Mongolian Culture Essay Topics


Culture Name

Mongolian, Mongol

Alternative Names

Formerly called Mongolian People's Republic (1921–1989)


Identification. Genghis Khan banded the Mongolian tribes together for the first time in 1206 and formed a unified state. The steppe empires and nomadic culture created by the ancient Mongols hold a unique place in world history, and modern Mongols are very proud of this particular heritage.

Location and Geography. Mongolia is a large landlocked country in Central Asia, and is bordered on the north by the Russian Federation and on the south by the People's Republic of China. Measuring 604,100 square miles (1,565,000 square kilometers) in area, the country is larger than Western Europe, encompassing several geographical zones: desert, steppe, and mountainous terrain. Mongolia's climate is extreme, with low precipitation and long harsh winters where temperatures can dip to -50 degrees centigrade. The capital city is Ulaanbaatar, meaning "Red Hero."

Demography. With only 2.6 million people as of July 2000, Mongolia is one of the world's most sparsely populated countries. The nation also has an extremely young population, with over 70 percent of people less than thirty years old.

Linguistic Affiliation. Khalkha Mongolian is the official language and is spoken by 90 percent of the people. Minor languages include Kazakh, Russian, and Chinese. Khalka Mongolian is part of the diverse Uralic-Altaic language family, which spread with the ancient Mongol Empire and also contains Korean, Manchu, Turkish, Finnish, and Hungarian. Each of these languages features a highly inflected grammar. Khalkha Mongolian may be written in traditional Uighur (vertical) or Cyrillic script.

Symbolism. The national symbol is the soyombo, featured on the Mongolian flag. Each aspect of the complex design is meaningful and there are components representing fire, sun, moon, earth, water, and the yin-yang symbol. The soyombo dates to at least the 17th century, and is associated with Lamaism.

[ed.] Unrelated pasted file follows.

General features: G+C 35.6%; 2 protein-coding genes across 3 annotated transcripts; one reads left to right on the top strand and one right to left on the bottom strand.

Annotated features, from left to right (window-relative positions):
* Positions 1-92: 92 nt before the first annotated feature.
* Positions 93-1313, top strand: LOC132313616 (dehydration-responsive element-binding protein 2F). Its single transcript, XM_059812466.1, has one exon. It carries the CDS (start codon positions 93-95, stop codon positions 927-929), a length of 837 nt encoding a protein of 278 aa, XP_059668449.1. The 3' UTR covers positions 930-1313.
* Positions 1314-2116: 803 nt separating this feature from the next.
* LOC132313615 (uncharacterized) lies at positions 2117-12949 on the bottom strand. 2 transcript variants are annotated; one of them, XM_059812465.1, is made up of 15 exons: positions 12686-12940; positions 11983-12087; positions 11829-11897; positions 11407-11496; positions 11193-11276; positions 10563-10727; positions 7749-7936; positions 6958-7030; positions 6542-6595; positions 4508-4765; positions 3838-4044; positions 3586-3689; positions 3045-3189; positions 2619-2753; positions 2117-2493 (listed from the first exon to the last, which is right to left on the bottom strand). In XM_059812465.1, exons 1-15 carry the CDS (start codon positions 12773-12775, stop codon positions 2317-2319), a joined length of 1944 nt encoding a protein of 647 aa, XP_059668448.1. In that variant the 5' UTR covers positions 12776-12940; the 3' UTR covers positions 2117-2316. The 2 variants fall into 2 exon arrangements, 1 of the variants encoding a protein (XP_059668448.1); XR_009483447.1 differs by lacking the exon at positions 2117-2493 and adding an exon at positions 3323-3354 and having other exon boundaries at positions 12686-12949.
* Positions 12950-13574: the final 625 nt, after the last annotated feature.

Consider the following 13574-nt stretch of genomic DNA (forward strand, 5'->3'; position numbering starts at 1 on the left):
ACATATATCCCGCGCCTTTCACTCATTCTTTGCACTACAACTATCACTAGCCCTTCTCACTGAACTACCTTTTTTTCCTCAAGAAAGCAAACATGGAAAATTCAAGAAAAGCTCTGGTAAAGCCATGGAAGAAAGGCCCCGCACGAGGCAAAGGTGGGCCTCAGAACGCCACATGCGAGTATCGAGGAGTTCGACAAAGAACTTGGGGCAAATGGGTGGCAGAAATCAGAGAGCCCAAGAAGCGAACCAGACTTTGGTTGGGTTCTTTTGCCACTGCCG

History and Ethnic Relations

Emergence of the Nation. The name "Mongol" first appears in historical records in the 10th century C.E. Until the late 12th century, the Mongols were a fragmented group of warring clans. In 1162, a Mongol named Temujin was born who eventually became the leader of the Borjigin Mongol clan. After twenty years of warfare, he united most of the Mongol clans and was given the honorary title Genghis Khan ("Universal King") in 1206. The unparalleled conquests of the Mongols under Genghis Khan enabled them to expand their empire far beyond their own territories in Asia, as far as central Europe. The Mongol Empire lasted approximately 175 years, until internal conflicts caused its power to wane. In the 17th century, the former empire lost its independence and was ruled by the Manchus for 200 years. In 1911 the Manchu government was overthrown; the Mongols spent the next ten years freeing themselves from Chinese domination with Russian assistance. A decade of political and military struggles led to the Mongolian-Soviet treaty of 1921, which recognized Mongolia's independence. In 1924, the Mongolian People's Republic was officially established as the second socialist nation in the world after the U.S.S.R. Major democratizing political and economic reforms began in the late 1980s following the disintegration of the U.S.S.R. This democratic movement resulted in the emergence of


multiple political parties and the beginnings of a free market economy by 1990.

National Identity. National culture—including societal organization, governance, land management, cultural customs, and material culture—was largely shaped by the nomadic pastoral lifestyle. The legacy of Genghis Khan's empire is a rallying point for Mongol nationalist pride today.